The House and Senate Appropriations Committees expressed support for the Vision in their reports on the FY2005 VA-HUD-IA appropriations bill (H.Rept. 108- 674; S.Rept. 108353), but each committee cut funding for it. The final version of the bill (incorporated in the Consolidated Appropriations Act, H.R. 4818, P.L. 108-447) funds NASA almost at its requested level, which many supporters of the Vision viewed as an endorsement of the plan. However, conferees noted that they were giving NASA funding for the Vision even though “there has been no substantive Congressional action endorsing” it. At a February 17, 2005 hearing on the FY2006 NASA budget request, House Science Committee Chairman Boehlert echoed that comment, saying in his opening statement that “Congress has never endorsed — in fact, has never discussed — the Vision.” (The statement is available at [].)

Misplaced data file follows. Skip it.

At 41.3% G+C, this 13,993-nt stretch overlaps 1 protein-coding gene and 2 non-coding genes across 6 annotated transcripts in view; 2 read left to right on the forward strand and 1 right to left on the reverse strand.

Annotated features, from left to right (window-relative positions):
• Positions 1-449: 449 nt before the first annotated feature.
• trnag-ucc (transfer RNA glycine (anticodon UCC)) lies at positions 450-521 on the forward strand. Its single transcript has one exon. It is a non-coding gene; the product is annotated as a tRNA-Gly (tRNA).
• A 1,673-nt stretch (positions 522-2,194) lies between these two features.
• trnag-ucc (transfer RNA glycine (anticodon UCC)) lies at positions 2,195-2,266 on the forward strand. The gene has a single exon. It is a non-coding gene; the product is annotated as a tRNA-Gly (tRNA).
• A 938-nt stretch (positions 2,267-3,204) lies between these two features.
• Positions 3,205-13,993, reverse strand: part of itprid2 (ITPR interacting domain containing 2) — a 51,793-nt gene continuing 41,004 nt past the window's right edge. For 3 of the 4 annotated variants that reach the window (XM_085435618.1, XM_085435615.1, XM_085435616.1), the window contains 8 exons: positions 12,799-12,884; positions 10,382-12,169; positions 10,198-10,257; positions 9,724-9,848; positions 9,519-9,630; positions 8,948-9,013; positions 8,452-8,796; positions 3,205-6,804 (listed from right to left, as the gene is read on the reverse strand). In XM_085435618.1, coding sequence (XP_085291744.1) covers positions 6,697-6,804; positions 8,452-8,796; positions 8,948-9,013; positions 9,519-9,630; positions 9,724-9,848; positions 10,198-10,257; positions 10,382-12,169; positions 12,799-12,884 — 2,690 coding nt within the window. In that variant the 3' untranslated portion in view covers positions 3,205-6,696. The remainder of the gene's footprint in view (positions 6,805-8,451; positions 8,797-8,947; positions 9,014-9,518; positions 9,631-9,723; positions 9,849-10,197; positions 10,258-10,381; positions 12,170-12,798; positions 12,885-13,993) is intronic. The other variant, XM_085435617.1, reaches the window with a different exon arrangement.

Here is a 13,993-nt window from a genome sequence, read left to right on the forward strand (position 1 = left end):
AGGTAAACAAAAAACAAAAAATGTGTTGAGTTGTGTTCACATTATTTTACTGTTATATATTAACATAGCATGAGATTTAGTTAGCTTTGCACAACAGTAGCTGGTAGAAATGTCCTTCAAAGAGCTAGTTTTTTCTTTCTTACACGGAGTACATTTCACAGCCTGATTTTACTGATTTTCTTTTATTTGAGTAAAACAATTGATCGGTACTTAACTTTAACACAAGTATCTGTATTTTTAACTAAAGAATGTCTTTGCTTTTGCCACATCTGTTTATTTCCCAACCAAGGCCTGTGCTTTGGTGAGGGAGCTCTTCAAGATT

For FY2006, NASA is requesting a total of $16.456 billion, a 2.4% increase over the amount included in the FY2005 Consolidated Appropriations Act ($16.070 billion). NASA also received a $126 million FY2005 supplemental for hurricane relief, making its total FY2005 budget $16.196 billion. The FY2006 request is a 1.6% increase over that amount. As noted above, in FY2005 budget documents, the NASA budget was projected to increase approximately 5% for each year FY2005-2007. Some view the lower than expected increase as a sign of soft White House support for the Vision. The House Appropriations Subcommittee on Science, State, Commerce and Justice marked up the FY2006 appropriations bill that includes NASA on May 24 (no bill number yet), recommending $15 million more than the request.